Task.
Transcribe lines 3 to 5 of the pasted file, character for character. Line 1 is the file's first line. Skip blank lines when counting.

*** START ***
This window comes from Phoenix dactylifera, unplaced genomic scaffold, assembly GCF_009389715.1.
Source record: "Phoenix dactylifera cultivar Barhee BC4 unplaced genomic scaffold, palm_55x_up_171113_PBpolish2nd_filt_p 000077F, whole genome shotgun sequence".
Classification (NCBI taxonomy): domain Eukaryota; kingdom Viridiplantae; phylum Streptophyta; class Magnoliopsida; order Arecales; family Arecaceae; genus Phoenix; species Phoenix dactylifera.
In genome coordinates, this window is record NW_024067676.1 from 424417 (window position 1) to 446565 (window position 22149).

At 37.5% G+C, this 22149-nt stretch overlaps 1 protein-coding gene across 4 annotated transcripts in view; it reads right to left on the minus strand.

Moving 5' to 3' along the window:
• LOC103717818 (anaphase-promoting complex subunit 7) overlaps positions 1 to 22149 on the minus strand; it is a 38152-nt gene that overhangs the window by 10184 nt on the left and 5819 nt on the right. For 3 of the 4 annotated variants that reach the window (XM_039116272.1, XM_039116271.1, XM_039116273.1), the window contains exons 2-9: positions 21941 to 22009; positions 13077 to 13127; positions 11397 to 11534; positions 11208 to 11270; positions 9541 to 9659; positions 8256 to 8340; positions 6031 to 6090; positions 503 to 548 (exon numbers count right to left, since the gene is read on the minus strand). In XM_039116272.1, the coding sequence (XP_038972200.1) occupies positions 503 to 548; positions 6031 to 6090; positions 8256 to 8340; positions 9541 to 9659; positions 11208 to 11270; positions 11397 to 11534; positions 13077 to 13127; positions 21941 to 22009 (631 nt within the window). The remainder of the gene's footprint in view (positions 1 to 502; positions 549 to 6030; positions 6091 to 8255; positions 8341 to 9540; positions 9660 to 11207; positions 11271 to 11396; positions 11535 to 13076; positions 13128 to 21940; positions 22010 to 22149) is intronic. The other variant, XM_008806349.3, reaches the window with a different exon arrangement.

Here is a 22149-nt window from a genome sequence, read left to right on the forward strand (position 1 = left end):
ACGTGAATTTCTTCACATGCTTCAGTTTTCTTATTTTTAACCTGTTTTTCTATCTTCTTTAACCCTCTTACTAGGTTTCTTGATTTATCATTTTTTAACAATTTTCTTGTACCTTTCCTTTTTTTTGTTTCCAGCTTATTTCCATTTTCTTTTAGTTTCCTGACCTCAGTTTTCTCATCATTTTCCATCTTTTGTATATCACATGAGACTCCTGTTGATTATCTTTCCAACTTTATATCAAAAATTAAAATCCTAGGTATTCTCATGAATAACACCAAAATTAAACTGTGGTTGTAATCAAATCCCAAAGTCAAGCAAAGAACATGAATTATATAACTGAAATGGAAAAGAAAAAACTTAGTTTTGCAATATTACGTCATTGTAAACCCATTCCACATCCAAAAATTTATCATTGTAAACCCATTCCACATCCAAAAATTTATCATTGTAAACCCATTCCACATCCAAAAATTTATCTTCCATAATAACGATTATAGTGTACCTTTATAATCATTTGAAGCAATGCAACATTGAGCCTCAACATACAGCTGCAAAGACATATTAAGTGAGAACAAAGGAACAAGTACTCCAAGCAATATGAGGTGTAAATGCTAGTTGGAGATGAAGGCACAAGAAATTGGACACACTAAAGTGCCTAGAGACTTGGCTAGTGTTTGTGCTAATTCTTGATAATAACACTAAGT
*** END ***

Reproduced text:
Classification (NCBI taxonomy): domain Eukaryota; kingdom Viridiplantae; phylum Streptophyta; class Magnoliopsida; order Arecales; family Arecaceae; genus Phoenix; species Phoenix dactylifera.
In genome coordinates, this window is record NW_024067676.1 from 424417 (window position 1) to 446565 (window position 22149).

At 37.5% G+C, this 22149-nt stretch overlaps 1 protein-coding gene across 4 annotated transcripts in view; it reads right to left on the minus strand.